The Food and Drug Administration (FDA) has warned healthcare professionals and the public not to purchase and consume Bongbong’s special piaya and small polvoron.
In FDA Advisory No.2021-1589 issued on June 28, the agency said it verified through online monitoring or post-marketing surveillance that the food products are “not registered and no corresponding Certificates of Product Registration (CPR) have been issued.”
Aside from Bongbong’s, a producer of staple delicacies in Bacolod City, the FDA also warned the public against consuming Sloan’s Food Products Barquillos Short, Mayo Bay Tablea, and Ruffa’s Banana Chips in its advisory.
Pursuant to the Republic Act No. 9711, otherwise known as the Food and Drug Administration Act of 2009, the agency stressed that “the manufacture, importation, exportation, sale, offering for sale, distribution, transfer, non-consumer use, promotion, advertising or sponsorship of health products without the proper authorization is prohibited.”
Since these unregistered food products have not gone through the evaluation process of the FDA, the agency cannot assure its quality and safety, it added in the advisory.
FDA warned the said establishments not to distribute, advertise, or sell the “violative food products until CPR are issued, otherwise, regulatory actions and sanctions shall be strictly pursued.”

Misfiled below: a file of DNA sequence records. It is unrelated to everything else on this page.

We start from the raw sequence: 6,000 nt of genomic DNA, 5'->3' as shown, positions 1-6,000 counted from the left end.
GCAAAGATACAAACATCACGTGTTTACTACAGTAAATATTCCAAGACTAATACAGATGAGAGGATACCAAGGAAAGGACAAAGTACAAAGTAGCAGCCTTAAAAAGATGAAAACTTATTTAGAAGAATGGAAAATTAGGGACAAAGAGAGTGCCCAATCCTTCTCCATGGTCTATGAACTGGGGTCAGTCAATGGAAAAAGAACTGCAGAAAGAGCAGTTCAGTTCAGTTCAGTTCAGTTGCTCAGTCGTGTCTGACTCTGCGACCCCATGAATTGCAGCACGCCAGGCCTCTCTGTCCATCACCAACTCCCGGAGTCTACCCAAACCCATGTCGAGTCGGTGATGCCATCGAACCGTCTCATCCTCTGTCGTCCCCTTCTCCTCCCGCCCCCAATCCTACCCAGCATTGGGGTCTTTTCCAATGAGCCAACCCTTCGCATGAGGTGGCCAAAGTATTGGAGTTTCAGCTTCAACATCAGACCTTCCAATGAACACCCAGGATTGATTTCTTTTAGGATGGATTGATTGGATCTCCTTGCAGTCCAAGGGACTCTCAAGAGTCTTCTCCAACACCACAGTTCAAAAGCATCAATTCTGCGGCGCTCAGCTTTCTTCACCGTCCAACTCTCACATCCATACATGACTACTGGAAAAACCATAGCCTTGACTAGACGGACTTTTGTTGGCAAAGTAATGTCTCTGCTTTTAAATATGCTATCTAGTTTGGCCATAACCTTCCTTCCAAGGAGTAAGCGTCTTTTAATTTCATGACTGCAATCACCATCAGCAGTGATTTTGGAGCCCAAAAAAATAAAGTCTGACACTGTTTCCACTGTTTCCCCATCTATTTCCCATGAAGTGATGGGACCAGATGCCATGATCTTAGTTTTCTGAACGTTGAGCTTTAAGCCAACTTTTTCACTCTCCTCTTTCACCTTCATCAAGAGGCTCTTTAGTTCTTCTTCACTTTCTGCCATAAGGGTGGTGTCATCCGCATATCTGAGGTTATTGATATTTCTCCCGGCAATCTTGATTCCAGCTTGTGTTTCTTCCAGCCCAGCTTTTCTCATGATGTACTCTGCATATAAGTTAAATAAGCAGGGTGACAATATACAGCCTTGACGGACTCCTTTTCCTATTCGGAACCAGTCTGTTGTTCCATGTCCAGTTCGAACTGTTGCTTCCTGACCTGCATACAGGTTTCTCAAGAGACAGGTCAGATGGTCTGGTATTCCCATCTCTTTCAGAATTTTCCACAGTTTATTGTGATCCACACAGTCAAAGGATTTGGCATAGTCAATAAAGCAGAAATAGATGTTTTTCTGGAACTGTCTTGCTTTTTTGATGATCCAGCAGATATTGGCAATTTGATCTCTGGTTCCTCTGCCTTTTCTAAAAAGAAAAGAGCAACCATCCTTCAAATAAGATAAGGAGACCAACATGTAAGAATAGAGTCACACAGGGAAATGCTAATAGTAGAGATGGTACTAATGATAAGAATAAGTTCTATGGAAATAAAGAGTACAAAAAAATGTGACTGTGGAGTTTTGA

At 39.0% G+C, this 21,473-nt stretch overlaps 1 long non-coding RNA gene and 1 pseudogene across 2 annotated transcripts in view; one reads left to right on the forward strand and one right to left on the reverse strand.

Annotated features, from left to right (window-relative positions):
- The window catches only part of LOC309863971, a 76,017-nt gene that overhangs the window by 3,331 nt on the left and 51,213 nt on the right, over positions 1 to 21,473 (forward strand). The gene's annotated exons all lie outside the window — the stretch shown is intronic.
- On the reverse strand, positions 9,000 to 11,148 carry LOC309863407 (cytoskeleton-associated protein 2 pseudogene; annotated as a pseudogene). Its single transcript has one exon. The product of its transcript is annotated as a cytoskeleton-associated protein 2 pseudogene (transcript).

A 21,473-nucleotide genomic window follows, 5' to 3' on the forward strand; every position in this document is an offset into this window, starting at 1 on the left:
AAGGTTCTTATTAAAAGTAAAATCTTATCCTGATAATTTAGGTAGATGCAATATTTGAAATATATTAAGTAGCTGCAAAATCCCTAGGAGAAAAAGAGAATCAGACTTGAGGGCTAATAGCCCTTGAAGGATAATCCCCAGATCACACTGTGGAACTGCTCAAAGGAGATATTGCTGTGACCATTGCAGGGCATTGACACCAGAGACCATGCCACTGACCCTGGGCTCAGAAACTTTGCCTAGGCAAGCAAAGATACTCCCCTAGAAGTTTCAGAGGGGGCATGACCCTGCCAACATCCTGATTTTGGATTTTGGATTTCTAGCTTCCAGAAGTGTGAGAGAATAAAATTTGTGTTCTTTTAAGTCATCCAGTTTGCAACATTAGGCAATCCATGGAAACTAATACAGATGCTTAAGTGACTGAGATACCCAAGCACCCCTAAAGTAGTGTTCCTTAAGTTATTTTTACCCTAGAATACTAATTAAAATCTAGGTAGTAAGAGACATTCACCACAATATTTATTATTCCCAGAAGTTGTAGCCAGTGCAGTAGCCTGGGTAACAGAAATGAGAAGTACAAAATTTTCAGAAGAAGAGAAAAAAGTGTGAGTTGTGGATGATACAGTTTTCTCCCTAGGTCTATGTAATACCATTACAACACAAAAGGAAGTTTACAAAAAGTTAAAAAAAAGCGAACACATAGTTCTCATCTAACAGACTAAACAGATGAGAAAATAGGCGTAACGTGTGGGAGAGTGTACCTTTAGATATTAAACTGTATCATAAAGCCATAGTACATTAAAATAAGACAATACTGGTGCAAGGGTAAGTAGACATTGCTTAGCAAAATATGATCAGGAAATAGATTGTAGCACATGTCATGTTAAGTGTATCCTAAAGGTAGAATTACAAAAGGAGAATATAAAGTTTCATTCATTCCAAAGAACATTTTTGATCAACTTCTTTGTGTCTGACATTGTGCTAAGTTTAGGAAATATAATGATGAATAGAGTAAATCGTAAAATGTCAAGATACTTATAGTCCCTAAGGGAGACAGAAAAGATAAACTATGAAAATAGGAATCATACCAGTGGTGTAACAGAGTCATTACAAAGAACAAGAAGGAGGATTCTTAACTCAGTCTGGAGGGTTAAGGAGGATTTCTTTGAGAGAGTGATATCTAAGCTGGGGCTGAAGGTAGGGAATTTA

The agency also urged the public to check if the product is registered at the FDA Verification Portal to ensure its quality, as well as look for the FDA registration number on the product label.
“All law enforcement agencies and local government units are requested to ensure that these products are not sold or made available in the market or areas of jurisdiction,” the FDA stressed.
The Bureau of Customs is also urged to restrain the entry of unregistered imported products.
In a media interview, Arlun Guilicaña, sales operations and marketing head of Bongbong Villan Corporation, assured the public their piaya is safe to eat, and that they’re only unregistered.
He said that piaya ube, which has the same ingredients as its original flavor, was approved by the FDA until 2023.
He said that it was only recently they were required to process CPR since they are selling in supermarkets and that overseas Filipino workers are bringing these products outside of the country.
He said that the piaya has a different format, and was not according to the international standard, but has stressed that they are currently processing the registration.
He admitted that their fault was in monitoring the documents, adding that they must have forgotten it during the pandemic.
But he reiterated that their products are safe to eat as their factory was FDA-approved.
He added they are already coordinating with the FDA in processing their CPR.*